Preciseness of the treatment effect

The width of the confidence interval determines the preciseness of the treatment effects. In the study comparing systematic ignoring and scheduled awakening, it was found that the treatment effect was large. This is because wide variability were found in control group after reviewing the scatterplot analysis. Another research article evaluating prevention program for infant sleep and cry problems analysed the study results by calculations of confidence interval (Hiscock et al. 2014).

Application of the result in the local population

The validity and reliability of any research is understood if the outcome of the results can be easily applied in the local setting. From the analysis of study result, it was found that both systematic ignoring and scheduled awakening yielded positive outcome for children. The study showed that systematic ignoring gives better and faster outcomes compared to scheduled awakening which is effective but a slow process. Although there is empirical evidence supporting systematic ignoring for reducing night awakening in children, however this intervention cannot be locally applied. This is because majority of parents resist the idea of letting their child cry it out and leaving them alone. Hence, to apply this locally, parents needed to be taught about the strategies to ignoring the child’s cry. Therefore, scheduled awakening is most likely to be applied in local setting when parents are unwilling to let their child cry out. However, one work that is needed before implementing it is to identify better strategies for effectively implementing it in community setting (Tikotzky & Sadeh 2010).


Consideration of clinically important outcomes

The main target of Rickert and Johnson (1988) to bring changes in child’s outcome of crying and night awakening, however as such issues increases stress level and health of children, it was necessary to consider such clinical outcomes too. However, the researcher considered only the frequency of night awakening and not other clinical outcomes such as health of child and parents after the intervention. This is the limitation of the study and future research work in this area is required.

Value of research

Overall, the benefit of the research is high because the author efficiently presented the pros and cons in each intervention. Secondly, considering the level of acceptance of each intervention in local setting, the researcher also suggested the areas where more work is needed so that parents as well as other groups can easily implement this intervention.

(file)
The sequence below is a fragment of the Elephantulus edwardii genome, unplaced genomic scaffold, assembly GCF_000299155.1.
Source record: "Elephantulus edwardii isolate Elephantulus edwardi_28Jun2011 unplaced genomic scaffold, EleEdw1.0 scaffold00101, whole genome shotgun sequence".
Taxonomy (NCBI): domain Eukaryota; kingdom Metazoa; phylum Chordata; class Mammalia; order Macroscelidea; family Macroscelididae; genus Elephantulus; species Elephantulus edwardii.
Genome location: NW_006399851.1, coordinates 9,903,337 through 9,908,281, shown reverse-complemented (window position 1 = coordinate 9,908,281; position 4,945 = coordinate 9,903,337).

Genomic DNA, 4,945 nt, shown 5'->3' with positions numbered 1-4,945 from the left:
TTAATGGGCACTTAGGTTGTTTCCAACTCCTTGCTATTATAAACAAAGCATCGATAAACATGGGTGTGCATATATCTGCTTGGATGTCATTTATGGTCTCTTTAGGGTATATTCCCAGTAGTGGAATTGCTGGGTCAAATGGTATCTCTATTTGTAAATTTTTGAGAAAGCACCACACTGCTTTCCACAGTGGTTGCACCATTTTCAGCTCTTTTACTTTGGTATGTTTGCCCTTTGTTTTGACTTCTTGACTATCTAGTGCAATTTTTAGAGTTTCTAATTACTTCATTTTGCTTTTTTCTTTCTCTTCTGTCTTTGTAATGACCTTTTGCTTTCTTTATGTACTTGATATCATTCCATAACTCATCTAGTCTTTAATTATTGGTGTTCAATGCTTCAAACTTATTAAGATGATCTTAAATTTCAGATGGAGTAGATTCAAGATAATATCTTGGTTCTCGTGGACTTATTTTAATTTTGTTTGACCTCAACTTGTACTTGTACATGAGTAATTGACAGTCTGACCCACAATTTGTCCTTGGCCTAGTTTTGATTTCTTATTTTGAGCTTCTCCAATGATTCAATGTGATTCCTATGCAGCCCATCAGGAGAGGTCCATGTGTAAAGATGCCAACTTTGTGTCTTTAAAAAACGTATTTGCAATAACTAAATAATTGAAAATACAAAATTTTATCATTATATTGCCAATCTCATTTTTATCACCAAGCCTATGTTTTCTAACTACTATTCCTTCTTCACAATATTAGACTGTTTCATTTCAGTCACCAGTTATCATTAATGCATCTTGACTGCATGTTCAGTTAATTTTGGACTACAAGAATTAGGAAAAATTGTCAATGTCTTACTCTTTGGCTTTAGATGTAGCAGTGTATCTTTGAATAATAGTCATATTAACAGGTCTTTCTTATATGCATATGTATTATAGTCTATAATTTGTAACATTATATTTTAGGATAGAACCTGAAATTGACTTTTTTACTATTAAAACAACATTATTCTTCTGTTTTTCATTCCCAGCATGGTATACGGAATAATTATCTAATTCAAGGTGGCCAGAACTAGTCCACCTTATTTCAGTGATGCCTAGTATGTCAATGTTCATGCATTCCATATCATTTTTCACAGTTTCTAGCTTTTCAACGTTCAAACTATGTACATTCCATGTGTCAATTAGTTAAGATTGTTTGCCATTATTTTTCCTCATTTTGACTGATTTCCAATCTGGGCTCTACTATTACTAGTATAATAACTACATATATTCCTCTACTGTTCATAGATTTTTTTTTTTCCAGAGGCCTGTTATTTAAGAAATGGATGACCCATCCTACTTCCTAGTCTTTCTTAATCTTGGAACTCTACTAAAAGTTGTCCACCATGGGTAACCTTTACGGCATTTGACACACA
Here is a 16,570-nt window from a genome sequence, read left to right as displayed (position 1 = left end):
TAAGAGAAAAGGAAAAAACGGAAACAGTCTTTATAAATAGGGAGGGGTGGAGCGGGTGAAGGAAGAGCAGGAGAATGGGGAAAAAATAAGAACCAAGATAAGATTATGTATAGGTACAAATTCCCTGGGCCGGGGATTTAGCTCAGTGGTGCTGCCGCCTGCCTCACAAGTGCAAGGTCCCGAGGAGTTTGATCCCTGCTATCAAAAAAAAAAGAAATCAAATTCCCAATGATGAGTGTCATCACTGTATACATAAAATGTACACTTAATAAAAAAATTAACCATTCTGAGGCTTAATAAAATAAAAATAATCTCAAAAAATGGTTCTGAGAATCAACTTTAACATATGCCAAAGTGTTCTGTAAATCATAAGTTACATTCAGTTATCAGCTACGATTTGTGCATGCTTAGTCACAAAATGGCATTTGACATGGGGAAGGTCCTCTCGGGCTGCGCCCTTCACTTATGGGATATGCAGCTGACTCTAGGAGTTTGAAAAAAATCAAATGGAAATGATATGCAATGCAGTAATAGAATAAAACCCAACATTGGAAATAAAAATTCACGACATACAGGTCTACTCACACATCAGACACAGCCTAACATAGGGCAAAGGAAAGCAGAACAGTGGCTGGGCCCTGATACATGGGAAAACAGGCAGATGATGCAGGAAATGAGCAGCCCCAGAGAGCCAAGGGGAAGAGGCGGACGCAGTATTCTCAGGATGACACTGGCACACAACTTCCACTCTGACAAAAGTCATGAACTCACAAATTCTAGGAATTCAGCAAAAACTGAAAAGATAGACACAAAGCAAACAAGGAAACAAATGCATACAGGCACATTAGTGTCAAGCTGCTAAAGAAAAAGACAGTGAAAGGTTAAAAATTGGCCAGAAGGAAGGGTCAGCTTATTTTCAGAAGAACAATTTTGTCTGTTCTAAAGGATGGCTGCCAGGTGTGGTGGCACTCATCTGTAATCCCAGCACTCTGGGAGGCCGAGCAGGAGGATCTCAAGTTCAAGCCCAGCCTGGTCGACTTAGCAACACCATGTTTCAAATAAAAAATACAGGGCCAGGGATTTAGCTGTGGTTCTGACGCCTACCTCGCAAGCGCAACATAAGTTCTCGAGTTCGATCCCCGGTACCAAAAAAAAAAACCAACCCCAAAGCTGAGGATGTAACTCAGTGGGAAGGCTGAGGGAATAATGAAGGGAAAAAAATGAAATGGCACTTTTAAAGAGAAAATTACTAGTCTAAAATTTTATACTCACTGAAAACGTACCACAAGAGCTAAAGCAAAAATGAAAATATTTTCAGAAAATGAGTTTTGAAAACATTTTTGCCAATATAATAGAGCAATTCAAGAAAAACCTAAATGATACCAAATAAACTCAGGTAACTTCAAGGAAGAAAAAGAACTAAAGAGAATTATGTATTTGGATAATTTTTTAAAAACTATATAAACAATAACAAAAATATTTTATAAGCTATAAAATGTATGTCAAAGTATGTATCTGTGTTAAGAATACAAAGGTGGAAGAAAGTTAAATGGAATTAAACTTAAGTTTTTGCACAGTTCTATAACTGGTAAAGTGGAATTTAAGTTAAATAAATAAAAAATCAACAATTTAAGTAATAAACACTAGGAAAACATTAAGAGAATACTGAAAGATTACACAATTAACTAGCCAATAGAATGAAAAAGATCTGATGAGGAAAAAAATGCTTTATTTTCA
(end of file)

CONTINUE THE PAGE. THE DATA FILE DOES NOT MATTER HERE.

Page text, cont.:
The main purpose of this report was to analyze whether the intervention of scheduled awakening or systematic ignoring should be funded or not. Based on critical appraisal of the research articles by Rickert and Johnson (1988) and comparing it with similar peer reviewed journals, it has been found that scheduled awakening is a beneficial intervention based on its influence on addressing sleep problems and level of acceptability among parents. Hence, this interventions should definitely be funded and investment should be done to train clinicians regarding effective way in which this intervention can be applied in children. The competency of clinicians in implementing such intervention will further support parents to overcome the problem of night awakening in their children.


Dettori, J., 2010. The random allocation process: two things you need to know. Evidence-based spine-care journal, 1(03), pp.7-9.

 Dumville, J.C., Torgerson, D.J. and Hewitt, C.E., 2006. Research methods: reporting attrition in randomised controlled trials. BMJ: British Medical Journal, 332(7547), p.969.

Fehr, K.K., Russ, S.W. and Ievers-Landis, C.E., 2016. Treatment of sleep problems in young children: A case series report of a cognitive–behavioral play intervention. Clinical Practice in Pediatric Psychology, 4(3), p.306.

Galbiati, A., Rinaldi, F., Giora, E., Ferini-Strambi, L. and Marelli, S., 2015. Behavioural and cognitive-behavioural treatments of parasomnias. Behavioural neurology, 2015.

Higgins, J.P., Altman, D.G., Gøtzsche, P.C., Jüni, P., Moher, D., Oxman, A.D., Savovi?, J., Schulz, K.F., Weeks, L. and Sterne, J.A., 2011. The Cochrane Collaboration’s tool for assessing risk of bias in randomised trials. Bmj, 343, p.d5928.

Hiscock, H., Cook, F., Bayer, J., Le, H.N., Mensah, F., Cann, W., Symon, B. and St James-Roberts, I., 2014. Preventing early infant sleep and crying problems and postnatal depression: a randomized trial. Pediatrics, 133(2), pp.e346-e354.

Hiscock, H., Sciberras, E., Mensah, F., Gerner, B., Efron, D., Khano, S. and Oberklaid, F., 2015. Impact of a behavioural sleep intervention on symptoms and sleep in children with attention deficit hyperactivity disorder, and parental mental health: randomised controlled trial. bmj, 350, p.h68.

Honaker, S.M. and Meltzer, L.J., 2014. Bedtime problems and night wakings in young children: an update of the evidence. Paediatric respiratory reviews, 15(4), pp.333-339.

Karanicolas, P.J., Farrokhyar, F. and Bhandari, M., 2010. Blinding: Who, what, when, why, how?. Canadian journal of surgery, 53(5), p.345.

Meltzer, L.J. and Mindell, J.A., 2014. Systematic review and meta-analysis of behavioral interventions for pediatric insomnia. Journal of Pediatric Psychology, 39(8), pp.932-948.

Mindell, J.A., Du Mond, C., Tanenbaum, J.B. and Gunn, E., 2012. Long-term relationship between breastfeeding and sleep. Children's Health Care, 41(3), pp.190-203.

Price, A.M., Wake, M., Ukoumunne, O.C. and Hiscock, H., 2012. Five-year follow-up of harms and benefits of behavioral infant sleep intervention: randomized trial. Pediatrics, 130(4), pp.643-651.

Rickert, V.I. and Johnson, C.M., 1988. Reducing nocturnal awakening and crying episodes in infants and young children: a comparison between scheduled awakenings and systematic ignoring. Pediatrics, 81(2), pp.203-212.

Sarah, B., Hayley, E. and Hauck, Y., 2016. Resistance to Cry Intensive Sleep Intervention in Young Children: Are We Ignoring Children’s Cries or Parental Concerns?. Children, 3(2), pp.1-5.

Tikotzky, L., and Sadeh, A. 2010. The role of cognitive–behavioral therapy in behavioral childhood insomnia. Sleep Medicine, 11(7), 686-691.